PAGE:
1941 at Cavite
Navy Yard, small-arms shells explode (left) as the torpedo-loaded
barge (center) burns.
The weather over Formosa on the morning of
10 December was threatening, but the Japanese, anticipating a change for
the better, decided to press their advantage. Naval planes took off
about 1000 to strike Luzon again. This time the target was the Manila
First warning of the approach of Japanese planes reached the Interceptor
Command at Nielson Field at 1115, and fighters were immediately
dispatched to cover Manila Bay, the port area, and Bataan. A half hour
later, the enemy aircraft hit the Del Carmen Field near Clark, and the
Nichols and Nielson Fields, near Manila. So severe was the attack
against Nichols and so great the number of bombs dropped that the men at
Nielson, nearly two miles away, thought the bombs were falling on their
own field. The pattern set at Clark Field two days earlier was repeated.
High-level bombers came in first and hit the barracks, offices, and
warehouses. The fighters then came in at low level to strafe the
grounded planes and installations. American planes returning to refuel
were attacked by Zeros and destroyed. There was no antiaircraft fire and
no fighter protection over the field; all the pursuits were engaged over
The naval base at Cavite received no less
attention than Nichols Field. The Japanese force had divided north of
Manila, and part had turned east toward the army installations. The
rest, 54 bombers, had continued south toward Cavite on the south shore
of Manila Bay. Half of these bombers attacked ships and small craft in
the bay and the remainder went on toward the naval base. With maddening
deliberation, the bombers flew over Cavite, dropping their bombs from a
height of 20,000 feet, above the range of the 9 3-inch antiaircraft guns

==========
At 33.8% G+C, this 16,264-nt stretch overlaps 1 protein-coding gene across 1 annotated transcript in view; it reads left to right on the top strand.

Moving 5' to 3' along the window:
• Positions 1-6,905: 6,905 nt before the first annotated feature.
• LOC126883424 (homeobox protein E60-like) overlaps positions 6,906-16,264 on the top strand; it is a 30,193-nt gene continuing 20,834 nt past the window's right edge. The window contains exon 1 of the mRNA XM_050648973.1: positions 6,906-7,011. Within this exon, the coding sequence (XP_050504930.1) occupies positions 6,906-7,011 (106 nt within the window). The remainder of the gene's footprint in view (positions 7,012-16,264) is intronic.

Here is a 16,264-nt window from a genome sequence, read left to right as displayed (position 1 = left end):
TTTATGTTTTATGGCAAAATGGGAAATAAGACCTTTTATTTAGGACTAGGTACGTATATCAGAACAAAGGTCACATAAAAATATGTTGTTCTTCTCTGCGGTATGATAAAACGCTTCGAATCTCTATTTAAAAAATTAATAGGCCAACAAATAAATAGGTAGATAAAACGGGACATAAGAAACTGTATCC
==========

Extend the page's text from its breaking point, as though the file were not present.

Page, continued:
protecting the base. Almost every bomb fell within the navy yard. After
the first run, the first flight withdrew and the other 27 bombers,
having completed their attack against ships in the bay, flew in to
strike the target.
The attack lasted for two hours. As at
Clark and Nichols, the opposition was feeble and the damage extensive.
The entire yard was set ablaze; the power plant, dispensary, repair
shops, warehouses, barracks, and radio station received direct hits.
Greatest damage was done by the fire which spread rapidly and was soon
out of control. Admiral Rockwell estimated that five hundred men were
killed or seriously wounded that day. The large submarine Sealion
received a direct hit, but Seadragon was pulled away in time by
its tender. The most serious loss to the submarine force, however, was
the destruction of well over two hundred torpedoes.
Throughout the attack, Admiral Hart had
watched the destruction of Cavite from atop the Marsman Building. That
night, after receiving an account of the damage done, he reported to the
Chief of Naval Operations in Washington that he regarded Manila
untenable as a naval base since the enemy had control of the air, but
promised to "continue submarine and air operations as long as possible."
He then sent 2 destroyers, 3 gunboats, 2 submarine tenders, and 2
minesweepers south to join Task Force 5. "It is unfortunate," he noted
in his report, "that two or three additional small ships were not sent
south at this time."
On the morning of the 11th the fires at
Cavite were burning more fiercely than ever. Evidently there was no
chance of saving the yard. When Rockwell reported to Hart in Manila that
day the two men agreed to salvage as much as possible from the ruins.
Remaining supplies were to be distributed among the installations at
Manila, Corregidor, and Mariveles. The base at Sangley Point was to be
maintained as long as possible, and when no longer tenable the radio
station and fuel supply were to be moved to Corregidor.